Comments

David Thompson Posted:
So very, very true. It beggars belief that we consider ourselves to be a developed nation when so much of our economy is based on selling milk powder or logs. BTW, I own a Plinius amplifier (my second) that drives a set of Theophany speakers.
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David Thompson Posted:
A robust but sobering report. It concerns me that confidence is rising, yet sales and exports are down and "manufacturers and exporters are still lagging behind other sectors". Surely we should wait until we're earning more money before we start spending more?
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siemens Posted:
Yes true! The only thing that will never die in this world is the nature and its science behind it. Great post.
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Kieran Ormandy Posted:
Thanks for the question Steven, Germany has seen increases in manufacturing employment since 2009, and Switzerland has had stable manufacturing employment between 2006 – 2011, even in the face of ongoing Euro-zone issues. Korea has seen increases in manufacturing employment since 2008 and Israel experienced large increases since 1998, while being stable over the last 4 years. Singapore has had increases in manufacturing employment over the last two years. These countries all value their manufacturing sectors and work to protect them, this is reflected in the above numbers and their performance through the GFC. Note data around the above examples was sourced from OECD labour market stats.
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John Walley Posted:
Point one: you should have no doubt what our Association says publically represent the views of our members. Point two: we don’t knee jerk responses, if you trace back our comments around NZPower you will see them link all the way back to our research in 2004 and 2005. All that material is fully linked from our comments above. Point three: you will note our comments on major users, sadly the same advantage does not accrue to smaller industrial users. The perverse incentives of the LRMC approach in all this are well known. Point four: the NZMEA is not like any other Association in New Zealand we admit only manufacturers and exporters into membership, and our public expressions are the views of that restricted membership.
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14/12/09

Monetary Policy – has it worked?


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I recently attended the New Zealand Association of Economist’s Annual Meeting where there was a good deal of discussion around the causes of the financial crisis, and how our own approach to monetary policy operated and resonated with the choices of other jurisdictions.

David Preston offered a good appraisal of our monetary policy in his presentation entitled Putting Credit Back into Monetary Policy. His argument was that if you measure the success of monetary policy only by the objectives set out in the Policy Targets Agreement then it has been fairly successful, but if you measure success according to wider economic objectives then it has failed.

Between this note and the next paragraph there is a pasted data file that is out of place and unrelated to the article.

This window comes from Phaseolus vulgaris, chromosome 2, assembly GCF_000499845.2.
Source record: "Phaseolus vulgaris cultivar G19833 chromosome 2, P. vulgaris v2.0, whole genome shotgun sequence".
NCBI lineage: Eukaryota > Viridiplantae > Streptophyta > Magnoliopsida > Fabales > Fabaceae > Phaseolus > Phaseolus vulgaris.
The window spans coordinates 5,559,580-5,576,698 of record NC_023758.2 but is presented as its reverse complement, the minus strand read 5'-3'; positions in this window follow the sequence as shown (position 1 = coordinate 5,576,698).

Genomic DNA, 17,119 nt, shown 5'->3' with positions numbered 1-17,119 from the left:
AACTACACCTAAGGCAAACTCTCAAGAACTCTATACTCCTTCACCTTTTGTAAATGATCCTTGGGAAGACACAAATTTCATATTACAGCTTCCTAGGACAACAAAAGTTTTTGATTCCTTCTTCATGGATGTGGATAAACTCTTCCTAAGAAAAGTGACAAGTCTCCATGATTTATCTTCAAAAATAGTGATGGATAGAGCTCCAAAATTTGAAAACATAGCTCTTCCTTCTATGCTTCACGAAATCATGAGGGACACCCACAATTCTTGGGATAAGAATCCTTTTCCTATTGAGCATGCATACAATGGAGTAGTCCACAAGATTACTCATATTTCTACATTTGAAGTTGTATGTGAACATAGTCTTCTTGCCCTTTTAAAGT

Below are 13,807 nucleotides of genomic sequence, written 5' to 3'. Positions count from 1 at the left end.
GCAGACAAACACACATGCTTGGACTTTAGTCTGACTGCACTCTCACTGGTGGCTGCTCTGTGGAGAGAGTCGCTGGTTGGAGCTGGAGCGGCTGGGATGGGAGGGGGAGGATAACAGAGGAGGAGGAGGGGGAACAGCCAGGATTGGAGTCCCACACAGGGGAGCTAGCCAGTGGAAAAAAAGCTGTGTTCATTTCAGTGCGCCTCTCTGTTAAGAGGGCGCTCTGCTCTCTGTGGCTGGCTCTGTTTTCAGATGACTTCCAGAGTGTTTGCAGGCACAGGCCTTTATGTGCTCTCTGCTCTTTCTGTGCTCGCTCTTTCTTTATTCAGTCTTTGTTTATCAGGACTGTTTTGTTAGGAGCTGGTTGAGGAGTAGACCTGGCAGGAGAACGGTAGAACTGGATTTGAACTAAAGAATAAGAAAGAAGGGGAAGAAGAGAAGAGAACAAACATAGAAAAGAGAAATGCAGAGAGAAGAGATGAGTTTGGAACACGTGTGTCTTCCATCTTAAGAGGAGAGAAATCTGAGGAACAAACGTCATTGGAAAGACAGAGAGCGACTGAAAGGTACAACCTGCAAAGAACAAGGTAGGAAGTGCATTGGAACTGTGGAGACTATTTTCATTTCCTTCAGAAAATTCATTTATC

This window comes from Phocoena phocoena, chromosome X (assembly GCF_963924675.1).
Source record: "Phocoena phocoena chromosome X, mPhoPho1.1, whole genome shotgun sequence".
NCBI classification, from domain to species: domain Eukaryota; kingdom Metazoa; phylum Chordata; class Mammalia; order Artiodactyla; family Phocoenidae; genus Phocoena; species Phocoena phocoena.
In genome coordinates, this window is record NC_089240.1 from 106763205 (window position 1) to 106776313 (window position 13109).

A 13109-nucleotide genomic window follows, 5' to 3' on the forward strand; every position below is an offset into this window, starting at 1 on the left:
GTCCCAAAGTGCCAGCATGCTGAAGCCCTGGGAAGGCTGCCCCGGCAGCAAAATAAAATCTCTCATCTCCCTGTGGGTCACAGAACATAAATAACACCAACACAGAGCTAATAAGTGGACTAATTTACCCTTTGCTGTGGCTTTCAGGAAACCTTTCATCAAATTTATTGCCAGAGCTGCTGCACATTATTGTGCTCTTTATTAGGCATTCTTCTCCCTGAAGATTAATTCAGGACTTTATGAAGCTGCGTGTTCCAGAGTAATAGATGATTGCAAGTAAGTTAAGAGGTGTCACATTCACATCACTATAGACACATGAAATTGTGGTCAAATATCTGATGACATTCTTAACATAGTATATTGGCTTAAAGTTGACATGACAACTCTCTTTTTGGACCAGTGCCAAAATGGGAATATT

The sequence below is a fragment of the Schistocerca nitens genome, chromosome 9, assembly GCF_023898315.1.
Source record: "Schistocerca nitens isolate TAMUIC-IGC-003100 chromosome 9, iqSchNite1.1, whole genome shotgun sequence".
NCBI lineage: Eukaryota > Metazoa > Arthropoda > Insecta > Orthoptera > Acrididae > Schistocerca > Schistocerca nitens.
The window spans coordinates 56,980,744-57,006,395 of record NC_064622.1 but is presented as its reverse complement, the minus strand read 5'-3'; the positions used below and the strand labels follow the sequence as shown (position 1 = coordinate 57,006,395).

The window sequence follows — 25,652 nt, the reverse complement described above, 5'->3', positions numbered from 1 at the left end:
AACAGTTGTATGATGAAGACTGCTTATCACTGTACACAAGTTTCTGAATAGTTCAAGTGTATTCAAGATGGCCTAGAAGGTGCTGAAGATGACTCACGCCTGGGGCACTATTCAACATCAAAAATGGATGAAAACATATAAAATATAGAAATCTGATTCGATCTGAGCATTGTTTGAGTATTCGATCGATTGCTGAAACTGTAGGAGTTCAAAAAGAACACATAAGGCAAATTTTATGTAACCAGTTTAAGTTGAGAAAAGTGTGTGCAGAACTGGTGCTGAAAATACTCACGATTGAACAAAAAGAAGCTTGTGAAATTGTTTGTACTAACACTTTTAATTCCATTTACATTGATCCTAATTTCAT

A quick look at this inflation chart would lead to the conclusion that the Reserve Bank has kept inflation in the target band over the medium term. A success? Well Maybe.



If we look a little deeper and disaggregate the inflation of the tradeable and non-tradeable sectors and add a few other characteristics, we see a very different picture.



It would seem the Official Cash Rate (OCR) has little impact on inflation in the non-tradeable sector. Non-tradable inflation is consistently outside the target band. Tradeable inflation has fluctuated wildly over the same period, but has averaged only 1.7 percent, well within the target band. Monetary policy has constrained the tradeable sector via interest rates and the secondary but major impact of the exchange rate.

The non-traded economy that is responsible for inflationary pressures has been largely unaffected by the OCR. As Preston noted, the price of credit moved up with the OCR but this was also a period of rapid credit expansion. From May 2004 to May 2009 the money supply expanded at an average of 8.9 percent. Our high interest rates allowed banks to source credit from overseas to fund local asset backed borrowing. Borrowers were largely undeterred by the interest costs because asset prices continued to rise, (well supported by their asset tax haven status) more than offsetting the higher interest bill.

So what can we see:
• The exchange rate has fluctuated wildly as global capital flows chase our OCR movements.
• A large proportion of debt in New Zealand has flowed towards asset tax havens (land and buildings) where the increased interest costs could be covered: that caused the imbalance we see in our economy.
• The OCR has next to no impact on the non-traded economy.

These problems will continue until the rules change. The attempts to control inflation have failed; inflation has only been brought within the target band by almost killing the tradeable sector while inflation in the non-traded economy is demonstrably impervious to interest rates pressure.

So what is worth discussing?
• How can we better deal with non-traded sector inflation?
• What are the factors that might impede such changes?
 



tags: monetary policy, inflation, credit expansion, reserve bank

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Please play the ball not the man.